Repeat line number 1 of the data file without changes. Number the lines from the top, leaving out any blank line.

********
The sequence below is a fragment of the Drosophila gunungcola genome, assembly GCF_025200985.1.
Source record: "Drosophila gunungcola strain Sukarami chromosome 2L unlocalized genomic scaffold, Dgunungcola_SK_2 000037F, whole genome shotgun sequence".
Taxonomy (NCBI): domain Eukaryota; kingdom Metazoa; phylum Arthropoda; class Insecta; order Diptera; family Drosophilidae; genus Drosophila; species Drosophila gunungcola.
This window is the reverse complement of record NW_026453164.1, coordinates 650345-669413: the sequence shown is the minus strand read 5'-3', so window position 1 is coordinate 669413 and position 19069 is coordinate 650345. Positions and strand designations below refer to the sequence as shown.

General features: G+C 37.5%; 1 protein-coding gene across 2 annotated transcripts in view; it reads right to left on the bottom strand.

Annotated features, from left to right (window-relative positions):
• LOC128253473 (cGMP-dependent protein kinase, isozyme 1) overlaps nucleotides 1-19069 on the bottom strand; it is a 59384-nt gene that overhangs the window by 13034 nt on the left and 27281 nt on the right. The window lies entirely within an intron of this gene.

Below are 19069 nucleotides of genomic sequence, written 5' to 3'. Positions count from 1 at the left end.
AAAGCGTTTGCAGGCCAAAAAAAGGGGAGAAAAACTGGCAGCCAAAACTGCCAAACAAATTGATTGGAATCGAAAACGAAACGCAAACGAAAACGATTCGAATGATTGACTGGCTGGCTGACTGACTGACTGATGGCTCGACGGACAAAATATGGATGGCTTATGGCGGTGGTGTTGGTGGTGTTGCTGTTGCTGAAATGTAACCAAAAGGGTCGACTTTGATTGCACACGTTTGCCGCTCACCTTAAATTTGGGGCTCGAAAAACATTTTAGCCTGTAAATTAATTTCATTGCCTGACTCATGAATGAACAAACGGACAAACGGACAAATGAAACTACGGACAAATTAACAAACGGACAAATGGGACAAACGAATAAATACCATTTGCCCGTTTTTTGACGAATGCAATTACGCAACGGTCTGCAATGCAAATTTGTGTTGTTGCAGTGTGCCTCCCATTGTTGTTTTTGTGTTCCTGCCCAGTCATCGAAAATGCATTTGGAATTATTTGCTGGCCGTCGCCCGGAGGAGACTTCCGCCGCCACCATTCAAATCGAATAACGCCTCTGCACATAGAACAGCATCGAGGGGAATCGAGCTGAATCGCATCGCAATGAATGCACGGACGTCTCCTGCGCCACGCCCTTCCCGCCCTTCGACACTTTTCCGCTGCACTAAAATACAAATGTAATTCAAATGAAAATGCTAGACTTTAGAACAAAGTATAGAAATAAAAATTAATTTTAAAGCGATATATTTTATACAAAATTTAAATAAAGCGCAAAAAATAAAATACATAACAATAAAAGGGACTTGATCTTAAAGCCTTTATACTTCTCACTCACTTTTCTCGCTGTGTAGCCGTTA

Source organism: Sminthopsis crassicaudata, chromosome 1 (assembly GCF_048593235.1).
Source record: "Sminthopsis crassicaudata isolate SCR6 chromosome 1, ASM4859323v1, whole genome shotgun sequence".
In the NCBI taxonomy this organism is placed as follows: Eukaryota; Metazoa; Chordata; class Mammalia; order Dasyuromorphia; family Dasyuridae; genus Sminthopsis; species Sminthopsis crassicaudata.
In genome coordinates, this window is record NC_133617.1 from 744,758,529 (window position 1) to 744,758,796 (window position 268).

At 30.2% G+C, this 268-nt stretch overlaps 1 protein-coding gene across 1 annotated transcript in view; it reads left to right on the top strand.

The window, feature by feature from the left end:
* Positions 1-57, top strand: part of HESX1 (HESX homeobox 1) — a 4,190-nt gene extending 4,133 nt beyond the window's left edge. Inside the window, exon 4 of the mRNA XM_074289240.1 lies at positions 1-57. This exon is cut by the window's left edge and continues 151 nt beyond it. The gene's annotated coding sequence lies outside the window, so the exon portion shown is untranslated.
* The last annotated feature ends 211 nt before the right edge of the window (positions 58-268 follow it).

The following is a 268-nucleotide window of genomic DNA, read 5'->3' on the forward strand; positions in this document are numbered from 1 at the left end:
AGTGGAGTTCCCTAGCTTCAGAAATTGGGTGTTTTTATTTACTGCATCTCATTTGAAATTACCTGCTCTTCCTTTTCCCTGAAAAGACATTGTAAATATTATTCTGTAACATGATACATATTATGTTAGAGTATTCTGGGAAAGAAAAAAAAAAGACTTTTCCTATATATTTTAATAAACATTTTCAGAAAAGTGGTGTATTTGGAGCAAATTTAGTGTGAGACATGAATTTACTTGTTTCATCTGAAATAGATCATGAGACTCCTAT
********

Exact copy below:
The sequence below is a fragment of the Drosophila gunungcola genome, assembly GCF_025200985.1.